Memphis Removes Statue of Confederate General and KKK Founder From City Park


After months of debate and legal maneuvering, one of two Confederate memorials located in public parks in Memphis, TN, has come down, and the other is soon to follow.

A statue of Confederate general Nathan Bedford Forrest, who later founded the Ku Klux Klan, was removed from Health Sciences Park park on Wednesday evening. A second statue of former Confederate president, Jefferson Davis, still stands in Memphis Park. It is unclear when the monument will be removed.

The removal of both monuments was approved on Wednesday following the sale of the parks to a private buyer—a move that was necessitated by an arcane Tennessee law that prohibits the removal or relocation of memorials on public property.

Memphis Mayor Jim Strickland announced the sale of both parks, Health Sciences Park and Memphis Park, to a nonprofit on Twitter:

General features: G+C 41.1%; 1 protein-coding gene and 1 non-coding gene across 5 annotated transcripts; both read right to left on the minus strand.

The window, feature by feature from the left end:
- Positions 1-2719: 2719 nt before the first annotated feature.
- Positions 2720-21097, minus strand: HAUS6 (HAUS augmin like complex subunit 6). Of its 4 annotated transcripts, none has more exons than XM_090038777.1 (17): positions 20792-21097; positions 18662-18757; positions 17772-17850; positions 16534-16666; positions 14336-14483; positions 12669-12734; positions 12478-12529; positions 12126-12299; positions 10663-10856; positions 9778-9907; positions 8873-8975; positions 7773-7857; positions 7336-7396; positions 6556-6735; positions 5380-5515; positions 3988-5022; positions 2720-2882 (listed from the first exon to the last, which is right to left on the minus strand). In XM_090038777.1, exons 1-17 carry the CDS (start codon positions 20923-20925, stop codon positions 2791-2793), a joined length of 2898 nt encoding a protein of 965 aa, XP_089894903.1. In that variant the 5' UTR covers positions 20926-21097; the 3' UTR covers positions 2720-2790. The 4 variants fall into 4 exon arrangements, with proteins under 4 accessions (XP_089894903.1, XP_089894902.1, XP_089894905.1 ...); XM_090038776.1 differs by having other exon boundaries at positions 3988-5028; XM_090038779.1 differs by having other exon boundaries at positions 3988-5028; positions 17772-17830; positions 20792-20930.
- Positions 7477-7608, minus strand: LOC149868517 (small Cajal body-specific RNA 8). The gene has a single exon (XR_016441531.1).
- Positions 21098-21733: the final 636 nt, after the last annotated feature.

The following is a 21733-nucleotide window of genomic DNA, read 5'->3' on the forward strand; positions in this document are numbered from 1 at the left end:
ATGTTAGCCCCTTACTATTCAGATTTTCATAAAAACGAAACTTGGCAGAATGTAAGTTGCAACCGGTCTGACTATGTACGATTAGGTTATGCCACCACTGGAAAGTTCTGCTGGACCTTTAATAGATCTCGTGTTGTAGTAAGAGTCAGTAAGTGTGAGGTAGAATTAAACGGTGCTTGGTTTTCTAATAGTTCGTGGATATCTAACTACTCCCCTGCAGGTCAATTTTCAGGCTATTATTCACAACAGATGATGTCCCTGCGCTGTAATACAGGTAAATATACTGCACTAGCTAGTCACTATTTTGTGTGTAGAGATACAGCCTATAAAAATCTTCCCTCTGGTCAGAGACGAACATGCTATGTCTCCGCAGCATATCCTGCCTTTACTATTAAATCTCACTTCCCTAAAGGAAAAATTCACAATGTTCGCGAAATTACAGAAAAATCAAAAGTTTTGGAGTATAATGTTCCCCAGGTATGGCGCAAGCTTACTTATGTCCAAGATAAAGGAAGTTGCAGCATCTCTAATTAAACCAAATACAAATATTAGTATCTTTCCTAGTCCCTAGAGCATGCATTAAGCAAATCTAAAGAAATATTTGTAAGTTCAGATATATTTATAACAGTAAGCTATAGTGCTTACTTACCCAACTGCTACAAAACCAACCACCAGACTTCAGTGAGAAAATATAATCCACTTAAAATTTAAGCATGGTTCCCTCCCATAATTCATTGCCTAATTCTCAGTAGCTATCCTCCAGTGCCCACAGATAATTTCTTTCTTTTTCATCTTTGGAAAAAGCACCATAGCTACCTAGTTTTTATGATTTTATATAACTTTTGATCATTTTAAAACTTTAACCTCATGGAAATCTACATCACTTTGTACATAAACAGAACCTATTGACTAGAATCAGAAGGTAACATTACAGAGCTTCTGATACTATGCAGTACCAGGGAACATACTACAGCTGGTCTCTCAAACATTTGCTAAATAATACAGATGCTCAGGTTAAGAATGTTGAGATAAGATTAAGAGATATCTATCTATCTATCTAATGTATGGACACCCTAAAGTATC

According to local news station WREG, both parks were sold to Memphis Greenspace, a nonprofit headed by Shelby County commissioner Van D. Turner Jr., for $1000. Memphis was forced to sell the parks after the Tennessee Historical Commission, which oversees the law protecting monuments, denied the city’s waiver application in October.

Tami Sawyer, an activist who led a group fighting to remove the monuments, Take ‘Em Down 901, described the statues’ removal as an emotional experience. “Just to finally get to this moment is overwhelming. I looked Nathan Bedford in the eyes and shed a tear for my ancestors,” she said.

Symbolically, Nathan Bedford’s monument was removed at 9:01 PM on Wednesday—a nod to the Memphis area code:

WREG News Channel 3 has a glorious Facebook Live of the statue’s removal:

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